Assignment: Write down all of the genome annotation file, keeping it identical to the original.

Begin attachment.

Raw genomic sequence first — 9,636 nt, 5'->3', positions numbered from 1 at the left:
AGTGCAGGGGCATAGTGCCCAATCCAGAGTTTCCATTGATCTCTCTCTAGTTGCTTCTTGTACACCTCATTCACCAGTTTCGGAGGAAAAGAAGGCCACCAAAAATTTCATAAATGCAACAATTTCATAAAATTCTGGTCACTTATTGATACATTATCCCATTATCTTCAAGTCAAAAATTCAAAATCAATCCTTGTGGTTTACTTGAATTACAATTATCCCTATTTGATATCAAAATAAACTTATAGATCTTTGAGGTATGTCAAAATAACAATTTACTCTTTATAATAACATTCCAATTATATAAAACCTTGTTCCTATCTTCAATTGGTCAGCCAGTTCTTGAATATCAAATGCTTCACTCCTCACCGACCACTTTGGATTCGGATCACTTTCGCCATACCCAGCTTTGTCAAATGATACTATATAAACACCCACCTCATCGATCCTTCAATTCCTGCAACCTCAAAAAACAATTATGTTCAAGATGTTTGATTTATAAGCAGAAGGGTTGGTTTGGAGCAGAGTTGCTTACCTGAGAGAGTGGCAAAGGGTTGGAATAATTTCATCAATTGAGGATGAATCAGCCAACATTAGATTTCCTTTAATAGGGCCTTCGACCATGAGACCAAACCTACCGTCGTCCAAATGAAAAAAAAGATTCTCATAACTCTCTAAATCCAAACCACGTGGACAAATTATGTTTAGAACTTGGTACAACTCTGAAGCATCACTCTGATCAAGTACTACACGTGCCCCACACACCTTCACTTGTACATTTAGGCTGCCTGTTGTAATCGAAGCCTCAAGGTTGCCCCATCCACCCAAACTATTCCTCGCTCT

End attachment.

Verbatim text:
Raw genomic sequence first — 9,636 nt, 5'->3', positions numbered from 1 at the left:
AGTGCAGGGGCATAGTGCCCAATCCAGAGTTTCCATTGATCTCTCTCTAGTTGCTTCTTGTACACCTCATTCACCAGTTTCGGAGGAAAAGAAGGCCACCAAAAATTTCATAAATGCAACAATTTCATAAAATTCTGGTCACTTATTGATACATTATCCCATTATCTTCAAGTCAAAAATTCAAAATCAATCCTTGTGGTTTACTTGAATTACAATTATCCCTATTTGATATCAAAATAAACTTATAGATCTTTGAGGTATGTCAAAATAACAATTTACTCTTTATAATAACATTCCAATTATATAAAACCTTGTTCCTATCTTCAATTGGTCAGCCAGTTCTTGAATATCAAATGCTTCACTCCTCACCGACCACTTTGGATTCGGATCACTTTCGCCATACCCAGCTTTGTCAAATGATACTATATAAACACCCACCTCATCGATCCTTCAATTCCTGCAACCTCAAAAAACAATTATGTTCAAGATGTTTGATTTATAAGCAGAAGGGTTGGTTTGGAGCAGAGTTGCTTACCTGAGAGAGTGGCAAAGGGTTGGAATAATTTCATCAATTGAGGATGAATCAGCCAACATTAGATTTCCTTTAATAGGGCCTTCGACCATGAGACCAAACCTACCGTCGTCCAAATGAAAAAAAAGATTCTCATAACTCTCTAAATCCAAACCACGTGGACAAATTATGTTTAGAACTTGGTACAACTCTGAAGCATCACTCTGATCAAGTACTACACGTGCCCCACACACCTTCACTTGTACATTTAGGCTGCCTGTTGTAATCGAAGCCTCAAGGTTGCCCCATCCACCCAAACTATTCCTCGCTCT